… he who digs in the after-work hours and spends his holidays … (Erich Weinert)
When the allotments at the Bornholmer Strasse were founded, it was plain hunger that forced the citizens of Berlin into self-supply. Without prior consultation they took over the area on top of a landfill in 1896 and set up the first small gardens for potatoes, vegetables and chicken. When the Paul Gerhardt Church was built in 1908 the spoil was brought here and scattered unevenly over the terrain; until today differences of up to one meter can be noticed.
In 1919 the garden colony was finally registered at the district court under the name “Hungriger Wolf” (Hungry Wolf) and a garden café completed the activities in the Golden Twenties.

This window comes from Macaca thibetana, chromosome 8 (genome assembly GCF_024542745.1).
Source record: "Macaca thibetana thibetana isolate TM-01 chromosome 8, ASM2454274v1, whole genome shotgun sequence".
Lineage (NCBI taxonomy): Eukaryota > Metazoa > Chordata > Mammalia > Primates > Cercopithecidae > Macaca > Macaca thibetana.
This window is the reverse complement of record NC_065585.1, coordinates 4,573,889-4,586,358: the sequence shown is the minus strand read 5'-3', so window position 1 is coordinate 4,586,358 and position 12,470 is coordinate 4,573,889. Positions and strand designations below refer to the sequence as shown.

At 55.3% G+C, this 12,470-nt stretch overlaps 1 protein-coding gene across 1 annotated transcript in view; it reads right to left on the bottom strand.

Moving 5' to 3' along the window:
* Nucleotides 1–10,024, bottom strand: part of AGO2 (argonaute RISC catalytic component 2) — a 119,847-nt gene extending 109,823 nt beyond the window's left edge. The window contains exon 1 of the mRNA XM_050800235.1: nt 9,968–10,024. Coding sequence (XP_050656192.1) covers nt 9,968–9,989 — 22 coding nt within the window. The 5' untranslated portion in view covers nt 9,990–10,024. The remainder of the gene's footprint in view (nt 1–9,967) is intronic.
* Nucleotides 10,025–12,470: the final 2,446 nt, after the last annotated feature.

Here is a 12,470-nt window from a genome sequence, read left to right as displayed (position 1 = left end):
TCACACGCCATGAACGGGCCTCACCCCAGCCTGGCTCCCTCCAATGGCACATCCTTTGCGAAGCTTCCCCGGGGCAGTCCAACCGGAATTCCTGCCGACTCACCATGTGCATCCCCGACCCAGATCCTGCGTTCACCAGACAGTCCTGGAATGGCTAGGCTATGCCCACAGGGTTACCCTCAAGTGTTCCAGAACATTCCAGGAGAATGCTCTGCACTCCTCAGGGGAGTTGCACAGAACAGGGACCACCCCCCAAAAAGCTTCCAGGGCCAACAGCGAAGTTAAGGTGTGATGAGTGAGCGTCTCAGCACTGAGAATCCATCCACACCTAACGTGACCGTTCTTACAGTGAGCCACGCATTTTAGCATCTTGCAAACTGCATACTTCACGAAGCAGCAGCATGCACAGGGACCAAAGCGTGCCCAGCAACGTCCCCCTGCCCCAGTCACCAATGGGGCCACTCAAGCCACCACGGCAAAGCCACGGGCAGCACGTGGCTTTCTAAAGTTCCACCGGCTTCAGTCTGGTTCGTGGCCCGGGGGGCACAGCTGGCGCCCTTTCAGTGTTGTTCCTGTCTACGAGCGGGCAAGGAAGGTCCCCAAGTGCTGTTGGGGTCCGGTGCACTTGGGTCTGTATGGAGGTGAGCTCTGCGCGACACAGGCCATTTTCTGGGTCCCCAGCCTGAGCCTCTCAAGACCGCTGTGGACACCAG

After the bombing of World War II, the well of the colony became the water supply for the entire, severely destroyed quarter. Due to the erection of the Berlin Wall the gardens fell into oblivion. The possession of ladders was no longer permitted so close to the border due to the flight risk – imaging the challenge this posed for the fruit harvest!
Fortunately, this is history. Today the cherries blossom not only in “Bornholm” but also along the Kirschbaumallee (Cherry tree alley). Out of joy about the fall of the wall and the reunification Japanese citizens after a generous donation campaign provided Japanese Lowering Cherries that were planted along the course of the wall.